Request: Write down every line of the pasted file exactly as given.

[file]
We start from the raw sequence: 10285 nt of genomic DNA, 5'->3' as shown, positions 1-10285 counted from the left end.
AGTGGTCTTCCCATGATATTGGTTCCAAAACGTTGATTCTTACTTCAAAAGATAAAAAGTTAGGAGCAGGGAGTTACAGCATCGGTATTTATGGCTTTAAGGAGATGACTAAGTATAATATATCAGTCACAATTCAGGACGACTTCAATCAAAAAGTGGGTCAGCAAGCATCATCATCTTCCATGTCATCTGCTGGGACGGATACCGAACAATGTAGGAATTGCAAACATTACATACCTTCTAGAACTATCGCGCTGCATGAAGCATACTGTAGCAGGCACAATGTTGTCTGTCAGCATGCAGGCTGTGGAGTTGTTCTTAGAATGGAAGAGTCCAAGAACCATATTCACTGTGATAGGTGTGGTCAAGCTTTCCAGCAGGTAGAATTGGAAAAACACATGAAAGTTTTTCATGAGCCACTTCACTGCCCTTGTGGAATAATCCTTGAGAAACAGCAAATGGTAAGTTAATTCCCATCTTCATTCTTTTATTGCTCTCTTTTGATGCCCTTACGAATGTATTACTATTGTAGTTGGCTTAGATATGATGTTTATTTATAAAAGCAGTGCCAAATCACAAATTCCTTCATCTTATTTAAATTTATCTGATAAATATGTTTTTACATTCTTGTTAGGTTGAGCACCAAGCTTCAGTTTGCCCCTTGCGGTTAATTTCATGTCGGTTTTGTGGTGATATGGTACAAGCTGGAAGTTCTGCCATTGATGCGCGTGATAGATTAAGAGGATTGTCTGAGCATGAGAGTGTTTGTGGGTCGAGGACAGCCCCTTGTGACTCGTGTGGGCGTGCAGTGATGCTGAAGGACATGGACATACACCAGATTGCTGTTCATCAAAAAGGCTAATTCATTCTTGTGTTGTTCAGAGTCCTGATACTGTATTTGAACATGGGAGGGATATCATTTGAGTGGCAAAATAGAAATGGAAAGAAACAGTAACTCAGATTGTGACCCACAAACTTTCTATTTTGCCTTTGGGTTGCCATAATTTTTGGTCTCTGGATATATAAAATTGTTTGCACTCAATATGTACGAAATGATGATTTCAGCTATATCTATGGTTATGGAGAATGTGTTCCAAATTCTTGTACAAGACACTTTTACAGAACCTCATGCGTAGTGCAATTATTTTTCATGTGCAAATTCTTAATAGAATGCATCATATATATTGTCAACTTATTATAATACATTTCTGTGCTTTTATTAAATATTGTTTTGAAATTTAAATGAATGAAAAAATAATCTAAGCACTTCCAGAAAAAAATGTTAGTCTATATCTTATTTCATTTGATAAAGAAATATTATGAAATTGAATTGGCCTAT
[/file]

We start from the raw sequence: 10285 nt of genomic DNA, 5'->3' as shown, positions 1-10285 counted from the left end.
AGTGGTCTTCCCATGATATTGGTTCCAAAACGTTGATTCTTACTTCAAAAGATAAAAAGTTAGGAGCAGGGAGTTACAGCATCGGTATTTATGGCTTTAAGGAGATGACTAAGTATAATATATCAGTCACAATTCAGGACGACTTCAATCAAAAAGTGGGTCAGCAAGCATCATCATCTTCCATGTCATCTGCTGGGACGGATACCGAACAATGTAGGAATTGCAAACATTACATACCTTCTAGAACTATCGCGCTGCATGAAGCATACTGTAGCAGGCACAATGTTGTCTGTCAGCATGCAGGCTGTGGAGTTGTTCTTAGAATGGAAGAGTCCAAGAACCATATTCACTGTGATAGGTGTGGTCAAGCTTTCCAGCAGGTAGAATTGGAAAAACACATGAAAGTTTTTCATGAGCCACTTCACTGCCCTTGTGGAATAATCCTTGAGAAACAGCAAATGGTAAGTTAATTCCCATCTTCATTCTTTTATTGCTCTCTTTTGATGCCCTTACGAATGTATTACTATTGTAGTTGGCTTAGATATGATGTTTATTTATAAAAGCAGTGCCAAATCACAAATTCCTTCATCTTATTTAAATTTATCTGATAAATATGTTTTTACATTCTTGTTAGGTTGAGCACCAAGCTTCAGTTTGCCCCTTGCGGTTAATTTCATGTCGGTTTTGTGGTGATATGGTACAAGCTGGAAGTTCTGCCATTGATGCGCGTGATAGATTAAGAGGATTGTCTGAGCATGAGAGTGTTTGTGGGTCGAGGACAGCCCCTTGTGACTCGTGTGGGCGTGCAGTGATGCTGAAGGACATGGACATACACCAGATTGCTGTTCATCAAAAAGGCTAATTCATTCTTGTGTTGTTCAGAGTCCTGATACTGTATTTGAACATGGGAGGGATATCATTTGAGTGGCAAAATAGAAATGGAAAGAAACAGTAACTCAGATTGTGACCCACAAACTTTCTATTTTGCCTTTGGGTTGCCATAATTTTTGGTCTCTGGATATATAAAATTGTTTGCACTCAATATGTACGAAATGATGATTTCAGCTATATCTATGGTTATGGAGAATGTGTTCCAAATTCTTGTACAAGACACTTTTACAGAACCTCATGCGTAGTGCAATTATTTTTCATGTGCAAATTCTTAATAGAATGCATCATATATATTGTCAACTTATTATAATACATTTCTGTGCTTTTATTAAATATTGTTTTGAAATTTAAATGAATGAAAAAATAATCTAAGCACTTCCAGAAAAAAATGTTAGTCTATATCTTATTTCATTTGATAAAGAAATATTATGAAATTGAATTGGCCTAT